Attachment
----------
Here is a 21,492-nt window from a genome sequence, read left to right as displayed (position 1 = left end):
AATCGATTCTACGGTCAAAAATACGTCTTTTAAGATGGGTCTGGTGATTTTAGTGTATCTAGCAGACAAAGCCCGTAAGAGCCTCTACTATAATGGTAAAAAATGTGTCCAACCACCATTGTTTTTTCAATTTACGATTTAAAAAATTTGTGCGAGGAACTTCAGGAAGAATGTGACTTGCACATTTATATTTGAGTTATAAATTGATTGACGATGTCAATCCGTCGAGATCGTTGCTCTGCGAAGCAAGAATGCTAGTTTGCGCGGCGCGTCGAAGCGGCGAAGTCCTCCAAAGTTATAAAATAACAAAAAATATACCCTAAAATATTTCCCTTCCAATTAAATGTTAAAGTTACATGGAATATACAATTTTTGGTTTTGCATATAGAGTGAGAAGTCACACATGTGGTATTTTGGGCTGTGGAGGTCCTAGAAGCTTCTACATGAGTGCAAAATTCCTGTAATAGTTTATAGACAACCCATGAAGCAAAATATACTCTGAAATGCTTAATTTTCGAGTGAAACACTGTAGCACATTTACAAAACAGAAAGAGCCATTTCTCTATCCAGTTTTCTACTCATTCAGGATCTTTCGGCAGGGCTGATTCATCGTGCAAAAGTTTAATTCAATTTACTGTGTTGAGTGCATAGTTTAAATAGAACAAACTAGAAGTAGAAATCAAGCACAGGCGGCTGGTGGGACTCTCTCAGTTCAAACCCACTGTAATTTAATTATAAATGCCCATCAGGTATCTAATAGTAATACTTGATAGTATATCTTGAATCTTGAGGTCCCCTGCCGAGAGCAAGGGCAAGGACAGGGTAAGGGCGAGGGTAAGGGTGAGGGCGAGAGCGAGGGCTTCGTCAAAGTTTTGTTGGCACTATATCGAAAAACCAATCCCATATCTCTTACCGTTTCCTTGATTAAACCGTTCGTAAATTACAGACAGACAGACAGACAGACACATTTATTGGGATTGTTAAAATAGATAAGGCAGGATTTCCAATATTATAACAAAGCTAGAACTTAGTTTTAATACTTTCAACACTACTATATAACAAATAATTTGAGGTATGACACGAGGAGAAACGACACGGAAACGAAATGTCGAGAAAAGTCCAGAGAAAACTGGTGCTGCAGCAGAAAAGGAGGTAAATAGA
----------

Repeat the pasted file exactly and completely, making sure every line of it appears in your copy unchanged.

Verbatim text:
Here is a 21,492-nt window from a genome sequence, read left to right as displayed (position 1 = left end):
AATCGATTCTACGGTCAAAAATACGTCTTTTAAGATGGGTCTGGTGATTTTAGTGTATCTAGCAGACAAAGCCCGTAAGAGCCTCTACTATAATGGTAAAAAATGTGTCCAACCACCATTGTTTTTTCAATTTACGATTTAAAAAATTTGTGCGAGGAACTTCAGGAAGAATGTGACTTGCACATTTATATTTGAGTTATAAATTGATTGACGATGTCAATCCGTCGAGATCGTTGCTCTGCGAAGCAAGAATGCTAGTTTGCGCGGCGCGTCGAAGCGGCGAAGTCCTCCAAAGTTATAAAATAACAAAAAATATACCCTAAAATATTTCCCTTCCAATTAAATGTTAAAGTTACATGGAATATACAATTTTTGGTTTTGCATATAGAGTGAGAAGTCACACATGTGGTATTTTGGGCTGTGGAGGTCCTAGAAGCTTCTACATGAGTGCAAAATTCCTGTAATAGTTTATAGACAACCCATGAAGCAAAATATACTCTGAAATGCTTAATTTTCGAGTGAAACACTGTAGCACATTTACAAAACAGAAAGAGCCATTTCTCTATCCAGTTTTCTACTCATTCAGGATCTTTCGGCAGGGCTGATTCATCGTGCAAAAGTTTAATTCAATTTACTGTGTTGAGTGCATAGTTTAAATAGAACAAACTAGAAGTAGAAATCAAGCACAGGCGGCTGGTGGGACTCTCTCAGTTCAAACCCACTGTAATTTAATTATAAATGCCCATCAGGTATCTAATAGTAATACTTGATAGTATATCTTGAATCTTGAGGTCCCCTGCCGAGAGCAAGGGCAAGGACAGGGTAAGGGCGAGGGTAAGGGTGAGGGCGAGAGCGAGGGCTTCGTCAAAGTTTTGTTGGCACTATATCGAAAAACCAATCCCATATCTCTTACCGTTTCCTTGATTAAACCGTTCGTAAATTACAGACAGACAGACAGACAGACACATTTATTGGGATTGTTAAAATAGATAAGGCAGGATTTCCAATATTATAACAAAGCTAGAACTTAGTTTTAATACTTTCAACACTACTATATAACAAATAATTTGAGGTATGACACGAGGAGAAACGACACGGAAACGAAATGTCGAGAAAAGTCCAGAGAAAACTGGTGCTGCAGCAGAAAAGGAGGTAAATAGA